The New York Times Magazine wrote a piece in 2011 on “a (relatively) new online genre called reaction videos,” describing it as “one of the more fascinating entries in America’s ongoing anthropology of itself.” The article explains:
Reaction videos are exactly what they sound like: footage of people reacting to things. You can watch kids on Christmas morning screaming about gifts, crowds in sports bars flipping out over touchdowns, teenage superfans crying at long-awaited movie trailers. You can watch a formerly deaf baby, with his cochlear implants just turned on, smiling for the first time at the sound of his mother’s voice.
A YouTube search for “reaction to” provides more than 13 million results. How did these videos come to be so popular? Perhaps it’s because they offer viewers a glimpse of a truly authentic behavior, a commodity harder and harder to come by in a world where we’re always “on.”
By seeing how people truly react and behave, businesses can engage authentically with consumers. In the world of marketing and communications, “ethnography” is the parallel to reaction videos. Ethnography, the systematic study of people, is a primary research technique for obtaining qualitative information about consumers’ behaviors, needs, desires and relationships. Like reaction videos, they provide a glimpse into how a person truly responds to or interacts with products, people or their environment.
By seeing how people truly react and behave, businesses can engage authentically with consumers.
Ethnographies are an important tool in primary research because people may not always give complete or authentic answers in surveys or focus groups – perhaps due to a foggy memory, a desire to appear in sync with certain social norms, or simply because the individuals aren’t fully aware of why they behave certain ways. Bottom line: People can’t always explain why they engage in specific behaviors or buy specific products, or judge how they’d react to a situation until it actually happens. FleishmanHillard has used ethnographies for multiple clients to find out consumers’ shopping behaviors, how consumers react to an idea for a new product, and if a target audience actually behaves the way they say they do.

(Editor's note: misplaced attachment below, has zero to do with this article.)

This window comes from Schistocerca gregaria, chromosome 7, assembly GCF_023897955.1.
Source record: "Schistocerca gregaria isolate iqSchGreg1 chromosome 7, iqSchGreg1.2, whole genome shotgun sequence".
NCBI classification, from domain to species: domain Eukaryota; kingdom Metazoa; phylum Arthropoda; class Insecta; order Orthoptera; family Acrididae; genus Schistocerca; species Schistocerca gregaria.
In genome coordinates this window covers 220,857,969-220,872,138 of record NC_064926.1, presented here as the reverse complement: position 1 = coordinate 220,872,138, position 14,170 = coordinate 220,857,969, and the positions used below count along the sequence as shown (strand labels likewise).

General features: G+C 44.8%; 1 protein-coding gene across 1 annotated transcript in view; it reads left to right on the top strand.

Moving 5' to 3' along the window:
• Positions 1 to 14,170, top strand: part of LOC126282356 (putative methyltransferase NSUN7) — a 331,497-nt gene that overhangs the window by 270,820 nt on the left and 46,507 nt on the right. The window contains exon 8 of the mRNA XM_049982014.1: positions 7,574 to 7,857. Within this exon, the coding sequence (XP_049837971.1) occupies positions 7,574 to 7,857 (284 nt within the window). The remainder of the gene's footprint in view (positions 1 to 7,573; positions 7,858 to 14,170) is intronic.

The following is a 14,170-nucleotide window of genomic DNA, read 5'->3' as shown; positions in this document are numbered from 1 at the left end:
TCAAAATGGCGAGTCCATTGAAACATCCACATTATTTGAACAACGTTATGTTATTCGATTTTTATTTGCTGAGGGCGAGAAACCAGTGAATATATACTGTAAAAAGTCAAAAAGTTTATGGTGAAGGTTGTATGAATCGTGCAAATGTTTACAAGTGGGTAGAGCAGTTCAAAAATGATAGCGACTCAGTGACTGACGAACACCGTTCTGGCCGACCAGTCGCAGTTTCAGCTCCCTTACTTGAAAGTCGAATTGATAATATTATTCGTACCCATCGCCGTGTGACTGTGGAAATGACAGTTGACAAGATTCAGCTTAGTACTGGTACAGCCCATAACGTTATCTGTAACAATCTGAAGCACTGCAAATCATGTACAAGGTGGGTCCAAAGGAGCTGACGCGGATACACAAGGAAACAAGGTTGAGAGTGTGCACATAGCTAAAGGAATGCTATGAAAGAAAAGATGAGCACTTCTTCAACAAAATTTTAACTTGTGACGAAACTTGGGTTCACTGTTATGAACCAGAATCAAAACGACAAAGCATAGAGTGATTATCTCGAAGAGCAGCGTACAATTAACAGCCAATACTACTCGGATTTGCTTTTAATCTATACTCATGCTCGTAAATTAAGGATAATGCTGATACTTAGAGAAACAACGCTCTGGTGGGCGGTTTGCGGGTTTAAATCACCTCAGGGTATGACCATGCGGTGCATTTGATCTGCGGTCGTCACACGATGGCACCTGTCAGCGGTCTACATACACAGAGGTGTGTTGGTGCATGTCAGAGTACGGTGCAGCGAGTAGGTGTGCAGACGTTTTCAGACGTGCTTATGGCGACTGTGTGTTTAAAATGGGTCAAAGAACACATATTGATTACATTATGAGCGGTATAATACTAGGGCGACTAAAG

For a client interested in how consumers make decisions while shopping in the produce aisle of grocery stores, we conducted “shop alongs.” These identified consumers’ shopping habits, such as whether they use a shopping list, and what they look for when selecting produce. In surveys and focus groups, consumers said they wanted the freshest produce, looked for organic varieties, or preferred certain brands or types of produce. However, this wasn’t always the case. By observing shoppers in a natural environment, our researchers discovered two clear groups of shoppers: The “no-nonsense shoppers” who quickly make decisions about the items they need and are price sensitive, and the “experiential shoppers” who like to browse and see what’s available and often value quality, taste and freshness more than a low price. By sharing these personas with the client, we were able to recommend in-store and on-line experiential marketing ideas.
Ethnographies can provide clients a glimpse into the power of true.
Ethnographies also can be used when clients are testing ideas for a new product. For a client interested in testing an idea for a superhero-themed TV show, we observed pre-adolescent boys to identify how they engaged with superheroes and their reactions to such a show. For this study, researchers spent a parent-supervised afternoon in the home with superhero fans and some of their friends. Researchers looked for what games they played, took tours of their bedrooms or play rooms and asked about their favorite superheroes. Interestingly, the subjects’ friends kept them honest, telling researchers that they still play with superhero toys even though they may have wanted to say they liked “big boy” stuff like their dads or older brothers. By seeing how these boys really engaged with superheroes, we found that the show could provide a transitional bridge from childhood to adolescence to boys who grew up with – and still love – superheroes.
As in the produce study, ethnographies can provide a way to validate what consumers say in surveys and focus groups. However, unlike the produce study, we found that what young adults said in focus groups about their partying and social behaviors – from the crazy to the downright goofy – was all true. This confirmed that stories shared in previous focus groups were grounded in reality, validating why young adults found this client’s campaign (which included depictions of some of these social behaviors) “real” and “relevant.”
Ethnographies can provide clients a glimpse into the power of true. By having some authentic insight into consumers’ thoughts and behaviors, agencies and clients can communicate in a way that really resonates.
Sue Jolly contributed to this post.